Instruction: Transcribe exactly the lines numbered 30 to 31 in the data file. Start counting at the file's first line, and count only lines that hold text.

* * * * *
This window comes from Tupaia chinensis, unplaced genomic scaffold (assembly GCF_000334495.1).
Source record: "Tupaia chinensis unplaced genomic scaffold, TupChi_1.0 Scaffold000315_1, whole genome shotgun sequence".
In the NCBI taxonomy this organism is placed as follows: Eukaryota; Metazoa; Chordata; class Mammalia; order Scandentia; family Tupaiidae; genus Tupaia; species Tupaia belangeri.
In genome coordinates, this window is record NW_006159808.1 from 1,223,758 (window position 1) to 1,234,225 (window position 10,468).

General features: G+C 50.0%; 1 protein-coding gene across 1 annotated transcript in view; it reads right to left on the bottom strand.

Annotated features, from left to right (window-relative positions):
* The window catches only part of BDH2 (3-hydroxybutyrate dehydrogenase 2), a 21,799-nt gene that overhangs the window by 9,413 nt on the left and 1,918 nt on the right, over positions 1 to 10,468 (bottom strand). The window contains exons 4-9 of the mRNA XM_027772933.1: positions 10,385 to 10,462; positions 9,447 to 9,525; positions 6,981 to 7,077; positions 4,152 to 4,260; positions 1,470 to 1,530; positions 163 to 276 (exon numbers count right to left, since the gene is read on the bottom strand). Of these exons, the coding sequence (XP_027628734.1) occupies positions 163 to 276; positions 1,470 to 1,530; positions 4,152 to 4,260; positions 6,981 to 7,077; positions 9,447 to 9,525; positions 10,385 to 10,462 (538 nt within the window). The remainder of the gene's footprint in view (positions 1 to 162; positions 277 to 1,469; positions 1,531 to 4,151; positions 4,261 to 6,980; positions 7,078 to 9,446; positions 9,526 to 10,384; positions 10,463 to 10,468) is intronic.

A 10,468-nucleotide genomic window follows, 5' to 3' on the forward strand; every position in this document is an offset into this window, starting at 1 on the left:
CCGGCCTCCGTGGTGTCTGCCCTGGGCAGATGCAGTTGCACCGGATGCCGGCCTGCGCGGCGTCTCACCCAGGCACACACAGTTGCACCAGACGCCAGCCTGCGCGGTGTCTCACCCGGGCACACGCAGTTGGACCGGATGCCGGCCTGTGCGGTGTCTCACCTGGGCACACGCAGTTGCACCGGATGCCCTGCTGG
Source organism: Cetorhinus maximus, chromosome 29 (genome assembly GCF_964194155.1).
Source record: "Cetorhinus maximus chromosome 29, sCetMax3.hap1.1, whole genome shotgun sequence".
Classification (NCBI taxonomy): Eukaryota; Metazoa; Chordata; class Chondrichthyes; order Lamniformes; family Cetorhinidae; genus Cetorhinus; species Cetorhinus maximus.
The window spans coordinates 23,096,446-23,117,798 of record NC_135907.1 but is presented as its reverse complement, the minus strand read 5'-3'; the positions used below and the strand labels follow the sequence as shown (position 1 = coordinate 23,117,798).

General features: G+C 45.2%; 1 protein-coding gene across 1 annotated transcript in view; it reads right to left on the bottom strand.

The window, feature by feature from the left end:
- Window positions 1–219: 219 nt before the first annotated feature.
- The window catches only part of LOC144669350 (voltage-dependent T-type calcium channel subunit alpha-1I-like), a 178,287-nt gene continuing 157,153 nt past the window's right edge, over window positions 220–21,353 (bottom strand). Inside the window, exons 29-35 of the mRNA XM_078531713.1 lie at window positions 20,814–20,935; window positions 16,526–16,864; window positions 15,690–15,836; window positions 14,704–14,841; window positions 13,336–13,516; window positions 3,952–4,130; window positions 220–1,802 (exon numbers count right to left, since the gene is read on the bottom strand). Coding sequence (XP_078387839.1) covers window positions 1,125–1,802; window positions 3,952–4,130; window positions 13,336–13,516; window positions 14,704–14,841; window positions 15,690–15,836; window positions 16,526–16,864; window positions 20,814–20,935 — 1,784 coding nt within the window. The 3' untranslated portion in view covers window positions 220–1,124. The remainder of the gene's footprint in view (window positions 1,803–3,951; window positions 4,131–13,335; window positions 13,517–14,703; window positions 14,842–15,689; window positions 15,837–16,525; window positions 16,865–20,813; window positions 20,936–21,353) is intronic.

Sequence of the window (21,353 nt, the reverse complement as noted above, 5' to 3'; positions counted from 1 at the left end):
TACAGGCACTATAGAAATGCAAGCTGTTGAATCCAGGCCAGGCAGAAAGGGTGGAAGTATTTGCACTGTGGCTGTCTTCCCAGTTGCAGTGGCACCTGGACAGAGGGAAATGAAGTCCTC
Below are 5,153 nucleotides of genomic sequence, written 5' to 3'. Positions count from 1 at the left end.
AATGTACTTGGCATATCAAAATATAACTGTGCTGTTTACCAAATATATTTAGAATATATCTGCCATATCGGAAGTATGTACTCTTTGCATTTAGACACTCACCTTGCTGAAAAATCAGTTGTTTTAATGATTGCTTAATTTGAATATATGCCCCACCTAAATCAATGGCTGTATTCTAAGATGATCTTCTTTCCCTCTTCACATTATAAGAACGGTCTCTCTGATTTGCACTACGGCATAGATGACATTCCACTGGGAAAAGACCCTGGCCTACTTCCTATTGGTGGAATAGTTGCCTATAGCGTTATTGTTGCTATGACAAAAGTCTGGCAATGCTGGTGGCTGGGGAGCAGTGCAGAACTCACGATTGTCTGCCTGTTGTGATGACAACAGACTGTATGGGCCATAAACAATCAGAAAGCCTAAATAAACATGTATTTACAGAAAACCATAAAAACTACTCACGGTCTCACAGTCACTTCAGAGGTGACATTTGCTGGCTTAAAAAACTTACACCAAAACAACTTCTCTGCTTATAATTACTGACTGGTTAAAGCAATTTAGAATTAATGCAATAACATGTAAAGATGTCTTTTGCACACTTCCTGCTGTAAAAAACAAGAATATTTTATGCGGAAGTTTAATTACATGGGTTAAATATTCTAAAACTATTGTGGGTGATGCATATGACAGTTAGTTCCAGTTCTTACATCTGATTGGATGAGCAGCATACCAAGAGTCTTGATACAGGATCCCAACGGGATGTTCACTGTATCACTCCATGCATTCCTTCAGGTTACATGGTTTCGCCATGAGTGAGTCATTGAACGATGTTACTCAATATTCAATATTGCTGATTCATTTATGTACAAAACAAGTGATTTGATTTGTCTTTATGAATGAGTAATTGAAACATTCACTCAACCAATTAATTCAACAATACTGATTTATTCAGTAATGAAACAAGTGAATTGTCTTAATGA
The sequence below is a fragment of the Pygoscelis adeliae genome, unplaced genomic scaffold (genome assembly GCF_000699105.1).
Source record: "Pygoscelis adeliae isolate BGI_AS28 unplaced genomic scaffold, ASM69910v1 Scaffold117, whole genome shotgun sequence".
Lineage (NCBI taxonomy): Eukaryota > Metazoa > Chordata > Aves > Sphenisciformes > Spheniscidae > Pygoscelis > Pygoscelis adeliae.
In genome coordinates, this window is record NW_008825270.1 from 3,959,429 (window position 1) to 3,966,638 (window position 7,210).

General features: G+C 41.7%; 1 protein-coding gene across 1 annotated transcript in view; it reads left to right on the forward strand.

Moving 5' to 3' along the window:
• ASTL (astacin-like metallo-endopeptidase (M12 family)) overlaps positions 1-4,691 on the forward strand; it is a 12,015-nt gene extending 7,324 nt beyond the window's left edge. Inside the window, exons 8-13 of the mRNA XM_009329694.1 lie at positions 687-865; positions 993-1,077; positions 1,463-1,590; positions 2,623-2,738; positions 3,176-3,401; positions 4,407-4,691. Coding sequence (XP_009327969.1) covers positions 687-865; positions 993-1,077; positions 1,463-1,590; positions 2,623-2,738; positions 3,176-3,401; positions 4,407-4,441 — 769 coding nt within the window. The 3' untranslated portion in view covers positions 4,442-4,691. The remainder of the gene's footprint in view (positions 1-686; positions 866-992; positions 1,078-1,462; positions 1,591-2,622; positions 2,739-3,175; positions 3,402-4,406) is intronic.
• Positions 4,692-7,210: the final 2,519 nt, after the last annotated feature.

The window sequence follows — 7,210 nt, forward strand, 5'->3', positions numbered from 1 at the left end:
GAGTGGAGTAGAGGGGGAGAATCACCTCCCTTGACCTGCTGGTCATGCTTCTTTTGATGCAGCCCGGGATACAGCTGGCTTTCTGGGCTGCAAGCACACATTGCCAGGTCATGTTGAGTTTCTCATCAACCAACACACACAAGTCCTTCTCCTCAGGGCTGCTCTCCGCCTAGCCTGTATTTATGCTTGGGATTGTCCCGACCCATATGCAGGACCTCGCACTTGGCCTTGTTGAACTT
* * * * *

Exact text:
The window sequence follows — 7,210 nt, forward strand, 5'->3', positions numbered from 1 at the left end:
GAGTGGAGTAGAGGGGGAGAATCACCTCCCTTGACCTGCTGGTCATGCTTCTTTTGATGCAGCCCGGGATACAGCTGGCTTTCTGGGCTGCAAGCACACATTGCCAGGTCATGTTGAGTTTCTCATCAACCAACACACACAAGTCCTTCTCCTCAGGGCTGCTCTCCGCCTAGCCTGTATTTATGCTTGGGATTGTCCCGACCCATATGCAGGACCTCGCACTTGGCCTTGTTGAACTT